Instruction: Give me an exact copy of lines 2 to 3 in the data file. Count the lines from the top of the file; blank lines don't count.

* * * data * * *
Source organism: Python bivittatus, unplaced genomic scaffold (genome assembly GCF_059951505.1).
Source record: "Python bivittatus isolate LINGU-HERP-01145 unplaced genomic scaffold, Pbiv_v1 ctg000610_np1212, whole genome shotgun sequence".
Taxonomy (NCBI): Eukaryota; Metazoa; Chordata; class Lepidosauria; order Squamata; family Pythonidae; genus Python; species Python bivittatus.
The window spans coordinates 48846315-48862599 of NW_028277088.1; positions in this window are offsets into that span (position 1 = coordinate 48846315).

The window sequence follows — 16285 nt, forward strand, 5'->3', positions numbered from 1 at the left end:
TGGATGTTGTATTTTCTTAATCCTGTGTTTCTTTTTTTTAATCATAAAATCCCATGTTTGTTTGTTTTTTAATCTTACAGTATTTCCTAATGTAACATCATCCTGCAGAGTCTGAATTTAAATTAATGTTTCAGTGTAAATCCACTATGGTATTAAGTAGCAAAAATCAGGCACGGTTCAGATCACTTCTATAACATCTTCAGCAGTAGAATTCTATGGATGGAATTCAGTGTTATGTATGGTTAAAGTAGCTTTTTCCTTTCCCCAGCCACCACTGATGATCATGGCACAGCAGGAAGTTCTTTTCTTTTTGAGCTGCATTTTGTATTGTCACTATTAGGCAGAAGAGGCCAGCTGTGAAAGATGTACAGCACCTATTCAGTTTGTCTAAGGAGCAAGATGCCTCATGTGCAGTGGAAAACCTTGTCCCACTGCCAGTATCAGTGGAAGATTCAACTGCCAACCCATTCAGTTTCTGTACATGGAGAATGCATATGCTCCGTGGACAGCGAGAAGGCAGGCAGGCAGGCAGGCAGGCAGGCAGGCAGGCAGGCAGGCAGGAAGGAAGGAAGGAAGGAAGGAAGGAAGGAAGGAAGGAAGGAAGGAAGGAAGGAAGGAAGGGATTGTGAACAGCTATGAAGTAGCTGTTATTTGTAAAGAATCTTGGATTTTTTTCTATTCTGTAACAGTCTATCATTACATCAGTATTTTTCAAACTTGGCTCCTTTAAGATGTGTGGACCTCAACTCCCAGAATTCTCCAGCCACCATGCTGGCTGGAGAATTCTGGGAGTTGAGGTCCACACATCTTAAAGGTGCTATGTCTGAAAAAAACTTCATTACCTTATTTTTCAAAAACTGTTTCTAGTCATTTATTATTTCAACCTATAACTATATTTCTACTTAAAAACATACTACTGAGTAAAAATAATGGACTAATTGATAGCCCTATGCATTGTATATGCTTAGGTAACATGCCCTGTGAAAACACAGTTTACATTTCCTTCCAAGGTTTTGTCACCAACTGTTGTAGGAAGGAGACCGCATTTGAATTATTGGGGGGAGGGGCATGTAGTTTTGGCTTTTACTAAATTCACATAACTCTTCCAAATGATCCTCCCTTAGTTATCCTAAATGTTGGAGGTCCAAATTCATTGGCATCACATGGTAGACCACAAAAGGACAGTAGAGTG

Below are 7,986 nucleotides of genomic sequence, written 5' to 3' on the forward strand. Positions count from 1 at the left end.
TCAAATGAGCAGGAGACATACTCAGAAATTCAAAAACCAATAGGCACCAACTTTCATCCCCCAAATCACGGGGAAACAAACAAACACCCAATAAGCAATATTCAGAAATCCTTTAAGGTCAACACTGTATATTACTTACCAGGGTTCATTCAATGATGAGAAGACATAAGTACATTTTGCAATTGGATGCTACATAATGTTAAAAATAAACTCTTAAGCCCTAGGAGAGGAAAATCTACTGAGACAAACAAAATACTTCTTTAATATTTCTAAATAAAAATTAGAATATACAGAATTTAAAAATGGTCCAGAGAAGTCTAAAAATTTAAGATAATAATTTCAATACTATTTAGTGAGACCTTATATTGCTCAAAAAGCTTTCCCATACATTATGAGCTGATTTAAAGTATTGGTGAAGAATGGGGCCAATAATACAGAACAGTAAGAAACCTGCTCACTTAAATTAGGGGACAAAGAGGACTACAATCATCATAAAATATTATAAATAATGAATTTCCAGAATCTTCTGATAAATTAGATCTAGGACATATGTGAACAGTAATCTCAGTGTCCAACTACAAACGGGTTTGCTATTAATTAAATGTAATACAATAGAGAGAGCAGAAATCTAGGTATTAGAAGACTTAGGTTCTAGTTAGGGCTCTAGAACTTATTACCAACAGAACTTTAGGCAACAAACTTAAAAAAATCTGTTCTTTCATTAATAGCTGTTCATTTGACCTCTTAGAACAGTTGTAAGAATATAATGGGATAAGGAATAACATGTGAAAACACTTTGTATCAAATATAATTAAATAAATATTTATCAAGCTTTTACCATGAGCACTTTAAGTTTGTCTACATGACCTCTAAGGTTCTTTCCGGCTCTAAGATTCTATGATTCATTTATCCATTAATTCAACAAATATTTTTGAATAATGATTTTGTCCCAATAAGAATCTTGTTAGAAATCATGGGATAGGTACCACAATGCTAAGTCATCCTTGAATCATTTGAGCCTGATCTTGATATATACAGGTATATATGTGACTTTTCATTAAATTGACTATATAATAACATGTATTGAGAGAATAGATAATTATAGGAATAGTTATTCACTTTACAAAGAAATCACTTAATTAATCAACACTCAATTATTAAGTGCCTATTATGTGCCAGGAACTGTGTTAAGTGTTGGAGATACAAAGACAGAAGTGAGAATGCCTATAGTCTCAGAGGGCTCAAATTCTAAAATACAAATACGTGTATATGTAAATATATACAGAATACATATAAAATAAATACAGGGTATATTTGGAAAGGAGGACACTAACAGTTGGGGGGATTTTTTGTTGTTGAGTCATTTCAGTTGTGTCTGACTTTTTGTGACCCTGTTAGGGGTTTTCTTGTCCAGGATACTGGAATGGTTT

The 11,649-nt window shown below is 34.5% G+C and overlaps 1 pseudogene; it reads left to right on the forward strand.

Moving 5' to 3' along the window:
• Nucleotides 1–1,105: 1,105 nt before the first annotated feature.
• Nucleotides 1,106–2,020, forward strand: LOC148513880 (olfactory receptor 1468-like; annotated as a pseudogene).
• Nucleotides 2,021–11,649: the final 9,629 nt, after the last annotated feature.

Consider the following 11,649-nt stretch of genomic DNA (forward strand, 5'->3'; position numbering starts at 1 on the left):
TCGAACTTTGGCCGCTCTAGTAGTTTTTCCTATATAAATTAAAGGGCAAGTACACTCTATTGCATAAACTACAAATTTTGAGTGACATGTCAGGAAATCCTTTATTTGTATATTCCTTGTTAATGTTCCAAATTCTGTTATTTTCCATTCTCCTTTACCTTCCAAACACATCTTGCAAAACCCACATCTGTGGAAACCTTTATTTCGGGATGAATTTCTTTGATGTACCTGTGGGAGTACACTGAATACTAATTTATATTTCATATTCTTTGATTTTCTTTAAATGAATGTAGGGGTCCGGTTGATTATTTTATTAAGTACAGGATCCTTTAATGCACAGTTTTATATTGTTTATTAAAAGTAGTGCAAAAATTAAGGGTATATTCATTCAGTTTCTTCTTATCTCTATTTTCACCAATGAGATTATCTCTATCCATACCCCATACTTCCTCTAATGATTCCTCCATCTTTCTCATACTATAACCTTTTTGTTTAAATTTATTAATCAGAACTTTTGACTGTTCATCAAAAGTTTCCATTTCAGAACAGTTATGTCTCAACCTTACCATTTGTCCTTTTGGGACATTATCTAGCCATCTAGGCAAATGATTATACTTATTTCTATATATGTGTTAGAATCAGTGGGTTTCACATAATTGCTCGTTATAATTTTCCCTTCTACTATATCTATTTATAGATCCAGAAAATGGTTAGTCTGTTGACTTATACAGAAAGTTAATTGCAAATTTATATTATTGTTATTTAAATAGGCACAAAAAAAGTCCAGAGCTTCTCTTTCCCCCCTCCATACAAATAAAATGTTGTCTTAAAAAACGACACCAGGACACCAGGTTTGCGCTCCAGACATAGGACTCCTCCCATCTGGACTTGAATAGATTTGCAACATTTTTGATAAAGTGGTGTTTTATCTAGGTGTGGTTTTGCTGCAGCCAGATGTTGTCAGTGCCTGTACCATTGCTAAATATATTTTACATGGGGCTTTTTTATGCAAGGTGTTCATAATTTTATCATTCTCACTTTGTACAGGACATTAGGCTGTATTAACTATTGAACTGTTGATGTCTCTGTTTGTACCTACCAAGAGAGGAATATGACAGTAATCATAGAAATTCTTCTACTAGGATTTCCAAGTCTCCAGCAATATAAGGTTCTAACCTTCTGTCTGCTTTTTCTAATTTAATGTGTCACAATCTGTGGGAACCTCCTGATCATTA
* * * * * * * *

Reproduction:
Source record: "Python bivittatus isolate LINGU-HERP-01145 unplaced genomic scaffold, Pbiv_v1 ctg000610_np1212, whole genome shotgun sequence".
Taxonomy (NCBI): Eukaryota; Metazoa; Chordata; class Lepidosauria; order Squamata; family Pythonidae; genus Python; species Python bivittatus.